I think I was surprised by this fact because of the stereotypes I still hold about the Mongols. I am glad that I am learning more about them and their civilization because it helps to dispel such foolish beliefs. Obviously, for the most part, the things we learn about the Mongols are from the Western vantage point. As we all know, the West was not happy to meet the Mongols because their only experiences with them involved sackings and bloody losses. Due to this Western perspective, all I ever learned about the Mongols was that they were fierce warriors - scary people who were not to be messed with.

So why is it that we never hear about the Mongolian point of view? Because Mongol history is still kept under-wraps in The Secret History of the Mongols, a book that is still exclusively only for Mongols to access and write in. What little we actually do know about the Mongol culture and history has been based off of the bits and pieces that have leaked out from the book or from rare documents that tell us about the Mongols without a severely Western biased opinion of these people.

Anyway, if you are wondering what inspired me to bring this up, it was Eliot's blog. He had some posts about religion on his site and that reminded me of the Mongols. The Mongols who did convert to Christianity, did not convert to the Christianity that most people are familiar with; it was not the Christianity of the Byzantine Empire. The Mongols actually converted to Nestorian Christianity. The Nestorians were dissenters of Byzantine Christianity who broke away from the religious practices of the Byzantines because they believed in the diophysite (dual nature, divine and mortal) existence of Christ while the Byzantines believed in his monophysite (the belief that even as Jesus, Christ was essentially divine in nature) existence. When these dissenters broke away and formed the Nestorian branch of Christianity, they moved east of the Byzantine Empire to escape persecution.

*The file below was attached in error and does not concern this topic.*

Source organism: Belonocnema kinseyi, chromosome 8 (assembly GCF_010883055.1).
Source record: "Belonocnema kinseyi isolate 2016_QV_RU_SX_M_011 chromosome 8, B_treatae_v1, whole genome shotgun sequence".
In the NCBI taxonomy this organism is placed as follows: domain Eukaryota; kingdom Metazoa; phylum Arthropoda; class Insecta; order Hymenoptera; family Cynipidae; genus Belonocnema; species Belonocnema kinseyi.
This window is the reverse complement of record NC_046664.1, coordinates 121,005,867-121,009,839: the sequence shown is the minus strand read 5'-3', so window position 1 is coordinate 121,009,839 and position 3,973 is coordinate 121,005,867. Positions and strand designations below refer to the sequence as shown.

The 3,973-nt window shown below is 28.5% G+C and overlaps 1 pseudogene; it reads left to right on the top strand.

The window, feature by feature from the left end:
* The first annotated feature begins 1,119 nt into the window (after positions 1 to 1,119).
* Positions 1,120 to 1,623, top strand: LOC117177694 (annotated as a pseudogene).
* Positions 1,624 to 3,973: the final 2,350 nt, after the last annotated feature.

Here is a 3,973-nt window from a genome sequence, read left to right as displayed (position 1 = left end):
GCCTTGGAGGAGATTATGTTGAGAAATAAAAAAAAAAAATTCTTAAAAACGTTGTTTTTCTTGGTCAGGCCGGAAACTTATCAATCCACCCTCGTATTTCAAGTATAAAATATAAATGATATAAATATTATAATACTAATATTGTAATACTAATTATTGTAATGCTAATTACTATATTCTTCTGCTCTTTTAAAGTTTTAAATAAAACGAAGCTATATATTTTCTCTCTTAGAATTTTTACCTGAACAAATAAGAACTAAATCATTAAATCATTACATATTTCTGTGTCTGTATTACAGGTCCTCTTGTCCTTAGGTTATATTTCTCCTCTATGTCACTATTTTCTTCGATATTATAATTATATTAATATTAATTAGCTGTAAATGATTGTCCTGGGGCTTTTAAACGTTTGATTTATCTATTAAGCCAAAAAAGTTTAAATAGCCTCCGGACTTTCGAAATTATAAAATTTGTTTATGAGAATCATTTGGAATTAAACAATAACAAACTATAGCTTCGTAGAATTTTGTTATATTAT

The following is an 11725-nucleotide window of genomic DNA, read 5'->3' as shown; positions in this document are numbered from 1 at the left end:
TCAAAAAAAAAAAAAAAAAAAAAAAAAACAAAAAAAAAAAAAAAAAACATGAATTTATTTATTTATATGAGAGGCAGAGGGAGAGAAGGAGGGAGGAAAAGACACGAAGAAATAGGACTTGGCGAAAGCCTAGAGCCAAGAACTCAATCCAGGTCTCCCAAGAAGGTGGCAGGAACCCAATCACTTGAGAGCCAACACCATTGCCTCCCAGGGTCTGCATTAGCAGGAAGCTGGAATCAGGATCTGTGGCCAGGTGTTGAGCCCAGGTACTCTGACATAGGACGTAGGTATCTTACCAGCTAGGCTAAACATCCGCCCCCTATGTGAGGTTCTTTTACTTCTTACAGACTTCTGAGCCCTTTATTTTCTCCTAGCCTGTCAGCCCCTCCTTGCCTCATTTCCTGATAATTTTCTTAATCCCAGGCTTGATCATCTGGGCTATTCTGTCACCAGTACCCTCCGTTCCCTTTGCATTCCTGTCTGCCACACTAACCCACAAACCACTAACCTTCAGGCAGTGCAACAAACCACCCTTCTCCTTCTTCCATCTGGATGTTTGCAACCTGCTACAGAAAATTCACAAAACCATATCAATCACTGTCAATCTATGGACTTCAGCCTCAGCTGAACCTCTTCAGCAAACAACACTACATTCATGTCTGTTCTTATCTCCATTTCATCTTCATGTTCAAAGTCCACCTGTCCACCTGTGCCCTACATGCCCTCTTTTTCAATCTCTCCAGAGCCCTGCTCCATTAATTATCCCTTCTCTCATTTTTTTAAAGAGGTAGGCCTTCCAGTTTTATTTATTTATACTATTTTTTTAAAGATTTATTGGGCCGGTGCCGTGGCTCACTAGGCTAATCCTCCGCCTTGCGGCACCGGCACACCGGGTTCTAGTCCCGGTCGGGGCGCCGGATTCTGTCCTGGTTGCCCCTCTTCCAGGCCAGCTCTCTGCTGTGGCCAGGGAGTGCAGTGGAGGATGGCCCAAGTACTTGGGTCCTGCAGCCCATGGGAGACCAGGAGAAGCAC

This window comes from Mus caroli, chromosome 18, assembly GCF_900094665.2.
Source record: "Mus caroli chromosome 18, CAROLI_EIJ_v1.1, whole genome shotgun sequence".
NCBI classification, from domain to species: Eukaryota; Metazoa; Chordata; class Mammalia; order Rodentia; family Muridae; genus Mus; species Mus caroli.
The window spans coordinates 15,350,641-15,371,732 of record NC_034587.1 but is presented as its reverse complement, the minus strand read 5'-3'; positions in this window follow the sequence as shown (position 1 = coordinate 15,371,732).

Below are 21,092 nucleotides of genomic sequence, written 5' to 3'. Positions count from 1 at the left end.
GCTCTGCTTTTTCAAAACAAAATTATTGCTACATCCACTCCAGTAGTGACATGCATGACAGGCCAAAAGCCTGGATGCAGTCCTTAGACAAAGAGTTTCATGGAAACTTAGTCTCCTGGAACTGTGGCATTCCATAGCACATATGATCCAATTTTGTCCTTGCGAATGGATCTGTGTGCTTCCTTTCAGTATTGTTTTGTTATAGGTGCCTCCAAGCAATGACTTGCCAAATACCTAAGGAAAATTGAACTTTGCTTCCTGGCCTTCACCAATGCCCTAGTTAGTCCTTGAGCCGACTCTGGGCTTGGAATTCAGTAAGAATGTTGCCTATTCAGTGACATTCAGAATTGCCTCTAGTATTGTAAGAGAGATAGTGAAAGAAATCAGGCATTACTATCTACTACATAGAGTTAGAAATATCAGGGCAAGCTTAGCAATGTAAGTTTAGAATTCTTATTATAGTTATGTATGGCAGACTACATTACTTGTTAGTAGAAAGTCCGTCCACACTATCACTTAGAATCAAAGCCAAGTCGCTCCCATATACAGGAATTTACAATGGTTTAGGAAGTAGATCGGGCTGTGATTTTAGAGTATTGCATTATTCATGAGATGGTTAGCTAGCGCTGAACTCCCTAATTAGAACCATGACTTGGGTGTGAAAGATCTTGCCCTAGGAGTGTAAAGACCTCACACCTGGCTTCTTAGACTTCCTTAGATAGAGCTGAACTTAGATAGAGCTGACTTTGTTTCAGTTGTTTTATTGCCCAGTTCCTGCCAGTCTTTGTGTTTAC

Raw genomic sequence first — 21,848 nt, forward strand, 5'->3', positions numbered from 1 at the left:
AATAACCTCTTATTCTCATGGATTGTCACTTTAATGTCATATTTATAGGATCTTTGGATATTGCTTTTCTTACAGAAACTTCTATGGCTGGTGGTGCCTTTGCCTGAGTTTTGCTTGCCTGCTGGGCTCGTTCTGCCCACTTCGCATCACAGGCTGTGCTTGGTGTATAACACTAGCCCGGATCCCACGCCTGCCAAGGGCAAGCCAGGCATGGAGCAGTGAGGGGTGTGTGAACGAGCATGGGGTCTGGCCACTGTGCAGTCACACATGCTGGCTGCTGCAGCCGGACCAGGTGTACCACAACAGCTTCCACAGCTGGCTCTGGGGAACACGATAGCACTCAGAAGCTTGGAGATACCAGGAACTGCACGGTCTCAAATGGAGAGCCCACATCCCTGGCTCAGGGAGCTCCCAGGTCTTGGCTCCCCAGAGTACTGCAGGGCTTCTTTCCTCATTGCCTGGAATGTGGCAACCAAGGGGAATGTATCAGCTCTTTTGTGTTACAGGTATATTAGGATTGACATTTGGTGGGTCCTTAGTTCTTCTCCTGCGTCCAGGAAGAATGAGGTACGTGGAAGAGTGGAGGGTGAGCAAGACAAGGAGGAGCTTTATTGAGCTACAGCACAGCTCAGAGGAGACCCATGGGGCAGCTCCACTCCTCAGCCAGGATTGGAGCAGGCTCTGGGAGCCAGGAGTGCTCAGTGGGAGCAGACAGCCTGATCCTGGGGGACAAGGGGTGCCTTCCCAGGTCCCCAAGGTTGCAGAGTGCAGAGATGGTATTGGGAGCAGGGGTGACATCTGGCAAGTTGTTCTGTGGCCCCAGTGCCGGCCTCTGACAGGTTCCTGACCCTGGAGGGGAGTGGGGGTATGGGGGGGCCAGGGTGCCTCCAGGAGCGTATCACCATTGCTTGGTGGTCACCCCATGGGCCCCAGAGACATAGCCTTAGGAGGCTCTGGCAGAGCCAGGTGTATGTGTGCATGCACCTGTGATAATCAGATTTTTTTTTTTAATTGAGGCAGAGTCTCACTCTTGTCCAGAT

Thus it came that the people who then adapted Nestorian Christianity were the people in Central Asia, the Sogdians (interchangeably called the Parthians or the Persians). Many Sogdians were merchants who traveled the Silk Road and during their travels, they passed through a great part of Central Asia. It is not surprising that they met some Mongols along the way and that some of these Mongols were influenced and persuaded by the Sogdians to convert to Nestorian Christianity.

There are many reasons why the Mongols were not barbaric or uncivilized, but I think the fact that some of them did adopt a monotheistic religion suffices as proof to those who believe that they were just "heathens." There is a lot more that I can say about the Mongol culture but I do not think I will get into all of that yet. However, the Mongols were an advanced group in their own way. Did you know they had a complex system of roads known as the Yam? During its time the Yam was comparable to the Roman Roads and the Persian Royal Road, in fact, it was such a successful and admirable network of transportation that the Mamluks (of Egypt) adopted their own version of it! Just as remnants of the Roman roads still remain and are used today, parts of the Yam exist and are also used in contemporary times.